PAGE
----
Life and Death in the Andes: How an Epic Journey Came About
posted on September 2nd, 2015 in Andes Mountains, Life and Death in the Andes (New Book)
Life and Death in the Andes: On the Trail of Bandits, Heroes, and Revolutionaries
The Behind-the-Scenes Story of a 4,500-mile Journey Down the Andes and the Book that Came From it
Entry from my travel journal:
At the Centro García Márquez, which is near the La Casa de Moneda and the Botero Museum in Bogotá, Colombia, there’s a large bookstore, built on a circular plan, and a café on the corner. I’m seated at a table in front of the café, the wind rustling the pages of my journal, low gray clouds scudding overhead. Bogotá is a city of red brick and gray buildings, with a knife-like, dark green thrust of the Andes emerging from one side, looming over the city. Hopefully, the weather holds as tomorrow I’m planning on visiting Lake Guatavita, about 40 miles northwest of the city, where the legend of El Dorado comes from.
Yesterday I met and interviewed retired general Hugo Martínez, who a little over twenty years ago brought down the drug czar, Pablo Escobar. The general arrived for the interview at 3:45 P.M., wearing a dark blue suit and slacks, hair still dark black with streaks of gray, six feet tall, lean, a mole on his left cheek, eyes close set like those of my grandfather, but friendly, enthusiastic, not like his portrayal by Mark Bowden in “Killing Pablo.” The general said that he has read my most recent book, “The Last Days of the Incas,” in Spanish, and had liked it. He’d been to Machu Picchu twice, he said, the last time with his family and had driven there from Bogotá. He was going to go again and hike the Inca Trail, with another retired Colombian general, but at the last minute his friend had been appointed to some government post which, in the end, hadn’t gone too well (“Salió mal,” he said, shaking his head).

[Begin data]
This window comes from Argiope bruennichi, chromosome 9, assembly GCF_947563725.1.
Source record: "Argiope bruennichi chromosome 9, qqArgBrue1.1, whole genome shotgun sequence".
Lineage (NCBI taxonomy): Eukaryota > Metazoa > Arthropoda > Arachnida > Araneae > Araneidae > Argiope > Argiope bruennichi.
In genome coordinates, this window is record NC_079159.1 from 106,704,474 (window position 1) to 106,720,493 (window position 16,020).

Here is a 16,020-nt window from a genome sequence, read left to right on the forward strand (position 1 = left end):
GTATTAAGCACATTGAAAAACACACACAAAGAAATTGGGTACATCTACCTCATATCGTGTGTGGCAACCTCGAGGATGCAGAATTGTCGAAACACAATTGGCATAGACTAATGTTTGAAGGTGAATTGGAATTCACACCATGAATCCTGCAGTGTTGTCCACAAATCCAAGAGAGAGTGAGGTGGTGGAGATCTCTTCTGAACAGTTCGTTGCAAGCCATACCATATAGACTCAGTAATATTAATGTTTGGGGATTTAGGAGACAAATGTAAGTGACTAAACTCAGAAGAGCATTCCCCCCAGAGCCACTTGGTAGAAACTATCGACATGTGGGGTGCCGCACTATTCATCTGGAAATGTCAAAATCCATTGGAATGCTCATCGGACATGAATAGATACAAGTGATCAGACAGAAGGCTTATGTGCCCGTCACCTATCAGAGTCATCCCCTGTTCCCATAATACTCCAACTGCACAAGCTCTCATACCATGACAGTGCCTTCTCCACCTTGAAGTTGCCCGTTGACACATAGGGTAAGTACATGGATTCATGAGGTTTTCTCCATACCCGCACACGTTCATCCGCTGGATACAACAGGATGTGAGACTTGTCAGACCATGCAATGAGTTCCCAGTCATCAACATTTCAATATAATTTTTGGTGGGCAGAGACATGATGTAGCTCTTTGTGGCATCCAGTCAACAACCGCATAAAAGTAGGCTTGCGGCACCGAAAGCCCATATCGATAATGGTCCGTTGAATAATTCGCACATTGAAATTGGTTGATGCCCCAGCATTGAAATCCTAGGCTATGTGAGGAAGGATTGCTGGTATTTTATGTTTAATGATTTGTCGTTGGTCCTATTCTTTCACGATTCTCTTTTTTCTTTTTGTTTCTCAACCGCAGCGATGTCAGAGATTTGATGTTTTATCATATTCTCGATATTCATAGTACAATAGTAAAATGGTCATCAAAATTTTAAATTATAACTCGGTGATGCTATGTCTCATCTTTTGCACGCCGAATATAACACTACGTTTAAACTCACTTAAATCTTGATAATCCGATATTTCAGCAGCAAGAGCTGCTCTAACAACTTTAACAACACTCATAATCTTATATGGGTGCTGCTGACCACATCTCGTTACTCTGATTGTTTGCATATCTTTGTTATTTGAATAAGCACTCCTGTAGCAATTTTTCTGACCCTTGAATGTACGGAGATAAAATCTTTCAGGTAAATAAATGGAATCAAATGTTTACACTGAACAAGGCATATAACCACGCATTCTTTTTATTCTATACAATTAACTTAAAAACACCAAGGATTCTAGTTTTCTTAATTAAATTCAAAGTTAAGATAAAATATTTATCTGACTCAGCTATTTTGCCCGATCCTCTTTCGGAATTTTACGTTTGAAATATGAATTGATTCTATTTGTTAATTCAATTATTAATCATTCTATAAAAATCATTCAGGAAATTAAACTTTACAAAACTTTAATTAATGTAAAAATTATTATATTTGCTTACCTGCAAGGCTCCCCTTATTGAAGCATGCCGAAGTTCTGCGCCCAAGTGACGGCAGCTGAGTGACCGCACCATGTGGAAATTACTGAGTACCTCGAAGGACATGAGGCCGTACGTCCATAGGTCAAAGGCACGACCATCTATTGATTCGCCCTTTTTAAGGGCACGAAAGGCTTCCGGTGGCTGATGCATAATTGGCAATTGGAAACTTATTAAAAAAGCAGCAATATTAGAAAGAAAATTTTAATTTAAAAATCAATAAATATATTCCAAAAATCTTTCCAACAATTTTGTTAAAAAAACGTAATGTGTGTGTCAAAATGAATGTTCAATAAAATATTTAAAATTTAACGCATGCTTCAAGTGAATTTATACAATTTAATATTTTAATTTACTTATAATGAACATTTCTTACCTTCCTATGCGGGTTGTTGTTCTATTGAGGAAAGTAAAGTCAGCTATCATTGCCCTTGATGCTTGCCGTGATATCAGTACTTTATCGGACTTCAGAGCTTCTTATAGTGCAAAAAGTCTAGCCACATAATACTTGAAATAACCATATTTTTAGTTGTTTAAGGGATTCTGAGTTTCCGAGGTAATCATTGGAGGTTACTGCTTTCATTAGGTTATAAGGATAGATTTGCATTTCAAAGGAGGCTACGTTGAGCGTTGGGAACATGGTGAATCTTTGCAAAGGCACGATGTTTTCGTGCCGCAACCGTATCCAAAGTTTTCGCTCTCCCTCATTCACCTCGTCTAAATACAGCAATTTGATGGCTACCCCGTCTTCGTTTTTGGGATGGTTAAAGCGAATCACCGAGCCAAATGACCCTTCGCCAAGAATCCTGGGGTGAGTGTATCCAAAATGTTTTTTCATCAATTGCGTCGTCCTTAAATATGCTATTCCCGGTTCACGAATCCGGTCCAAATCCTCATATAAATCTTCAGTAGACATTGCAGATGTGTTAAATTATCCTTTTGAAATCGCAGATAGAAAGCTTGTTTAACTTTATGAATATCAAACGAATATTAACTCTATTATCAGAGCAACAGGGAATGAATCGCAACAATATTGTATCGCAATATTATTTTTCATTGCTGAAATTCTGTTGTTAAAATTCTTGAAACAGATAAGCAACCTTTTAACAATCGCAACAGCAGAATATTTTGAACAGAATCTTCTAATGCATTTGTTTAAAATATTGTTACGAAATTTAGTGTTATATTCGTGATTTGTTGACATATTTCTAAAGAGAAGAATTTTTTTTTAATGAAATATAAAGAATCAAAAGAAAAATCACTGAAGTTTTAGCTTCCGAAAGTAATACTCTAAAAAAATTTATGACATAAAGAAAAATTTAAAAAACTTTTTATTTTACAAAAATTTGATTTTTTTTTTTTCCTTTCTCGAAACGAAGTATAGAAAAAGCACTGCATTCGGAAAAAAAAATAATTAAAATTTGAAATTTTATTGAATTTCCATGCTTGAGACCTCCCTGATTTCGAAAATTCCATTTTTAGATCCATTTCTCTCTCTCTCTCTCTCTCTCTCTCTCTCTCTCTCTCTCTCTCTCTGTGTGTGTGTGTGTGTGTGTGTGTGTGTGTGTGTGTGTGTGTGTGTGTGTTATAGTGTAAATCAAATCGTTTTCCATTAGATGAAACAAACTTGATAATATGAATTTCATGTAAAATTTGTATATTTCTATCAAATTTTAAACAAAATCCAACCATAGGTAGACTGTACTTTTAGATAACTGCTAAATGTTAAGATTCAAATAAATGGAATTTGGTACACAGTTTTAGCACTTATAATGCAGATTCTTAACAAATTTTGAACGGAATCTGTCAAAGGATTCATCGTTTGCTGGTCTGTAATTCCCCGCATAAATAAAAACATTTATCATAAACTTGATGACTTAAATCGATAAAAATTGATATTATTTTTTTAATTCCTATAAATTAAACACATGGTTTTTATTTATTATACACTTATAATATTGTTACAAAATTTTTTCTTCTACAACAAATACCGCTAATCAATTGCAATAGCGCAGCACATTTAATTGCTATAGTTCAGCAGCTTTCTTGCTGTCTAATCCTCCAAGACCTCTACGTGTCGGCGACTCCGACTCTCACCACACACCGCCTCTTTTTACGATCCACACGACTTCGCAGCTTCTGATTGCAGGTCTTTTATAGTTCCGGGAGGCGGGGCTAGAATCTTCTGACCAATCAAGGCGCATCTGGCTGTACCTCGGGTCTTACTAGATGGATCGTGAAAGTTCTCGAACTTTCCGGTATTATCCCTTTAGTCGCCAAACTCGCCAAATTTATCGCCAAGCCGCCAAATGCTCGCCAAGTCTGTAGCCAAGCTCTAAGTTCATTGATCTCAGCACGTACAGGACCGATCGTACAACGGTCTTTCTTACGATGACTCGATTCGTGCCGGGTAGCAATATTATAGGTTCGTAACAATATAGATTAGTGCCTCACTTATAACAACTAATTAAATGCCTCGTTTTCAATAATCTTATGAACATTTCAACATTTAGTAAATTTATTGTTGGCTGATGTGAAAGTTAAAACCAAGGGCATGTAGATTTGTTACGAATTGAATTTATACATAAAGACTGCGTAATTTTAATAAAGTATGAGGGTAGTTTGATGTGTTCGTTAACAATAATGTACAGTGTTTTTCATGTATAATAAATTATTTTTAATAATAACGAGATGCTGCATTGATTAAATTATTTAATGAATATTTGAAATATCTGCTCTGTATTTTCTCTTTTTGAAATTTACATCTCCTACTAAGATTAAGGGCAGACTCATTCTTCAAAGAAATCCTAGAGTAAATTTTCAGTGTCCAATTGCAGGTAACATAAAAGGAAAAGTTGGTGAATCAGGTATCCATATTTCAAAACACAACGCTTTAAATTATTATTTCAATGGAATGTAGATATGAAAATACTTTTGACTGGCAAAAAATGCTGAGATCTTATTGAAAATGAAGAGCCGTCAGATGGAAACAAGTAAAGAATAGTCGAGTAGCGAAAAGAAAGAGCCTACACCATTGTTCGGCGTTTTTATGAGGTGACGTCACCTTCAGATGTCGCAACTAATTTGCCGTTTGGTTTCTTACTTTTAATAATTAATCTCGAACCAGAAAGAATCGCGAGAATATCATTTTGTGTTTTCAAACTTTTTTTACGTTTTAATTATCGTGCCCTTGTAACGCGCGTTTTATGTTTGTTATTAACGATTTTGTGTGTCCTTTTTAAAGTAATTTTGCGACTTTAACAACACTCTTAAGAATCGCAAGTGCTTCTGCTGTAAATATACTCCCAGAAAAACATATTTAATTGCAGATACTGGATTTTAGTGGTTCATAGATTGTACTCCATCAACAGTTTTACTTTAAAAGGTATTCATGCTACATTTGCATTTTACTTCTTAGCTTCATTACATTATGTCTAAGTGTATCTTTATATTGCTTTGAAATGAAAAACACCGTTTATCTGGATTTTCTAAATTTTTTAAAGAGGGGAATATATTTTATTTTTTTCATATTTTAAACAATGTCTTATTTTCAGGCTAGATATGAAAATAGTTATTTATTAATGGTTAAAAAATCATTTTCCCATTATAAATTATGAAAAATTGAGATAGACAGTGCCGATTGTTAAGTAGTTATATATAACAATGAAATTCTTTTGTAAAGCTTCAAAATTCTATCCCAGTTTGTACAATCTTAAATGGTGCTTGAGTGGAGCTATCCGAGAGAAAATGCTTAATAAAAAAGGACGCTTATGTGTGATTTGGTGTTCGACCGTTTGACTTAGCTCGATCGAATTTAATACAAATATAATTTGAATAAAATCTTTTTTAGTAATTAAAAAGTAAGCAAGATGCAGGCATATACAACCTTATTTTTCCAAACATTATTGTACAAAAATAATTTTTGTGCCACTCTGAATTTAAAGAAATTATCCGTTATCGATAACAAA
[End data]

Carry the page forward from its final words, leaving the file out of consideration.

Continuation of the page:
The general talked non-stop from 3:45 PM until around 7:00 P.M., pausing only to take a sip of water. Although I had questions prepped for the interview, I somehow never used them, as the general tended to launch into entire, rather spell-binding stories, myself interrupting only occasionally to guide him back to points I was interested in, or wanting to make sure that I understood. The red light on my small digital recorder glowed the entire time. The general’s story of tracking down and locating Pablo Escobar was more involved and suspenseful than I had originally read, and now I was hearing it in the first person. Martínez explained how his son had been the one to locate Escobar’s safe house, was only 23 at the time, and that it was a fluke that he had happened to be in the vicinity and was the officer who had ultimately tracked Escobar down. The general told me that he never talked about these things, that he never talks about Escobar to anyone, not even to his family. But he had liked my book, so he had agreed to meet with me. Tomorrow, I’m leaving for Medellin, where I hope to retrace some of the general’s and Escobar’s paths, and where I also hope to meet Escobar’s brother, Roberto, free now after more than a decade in prison.
Next up: Putting the book idea together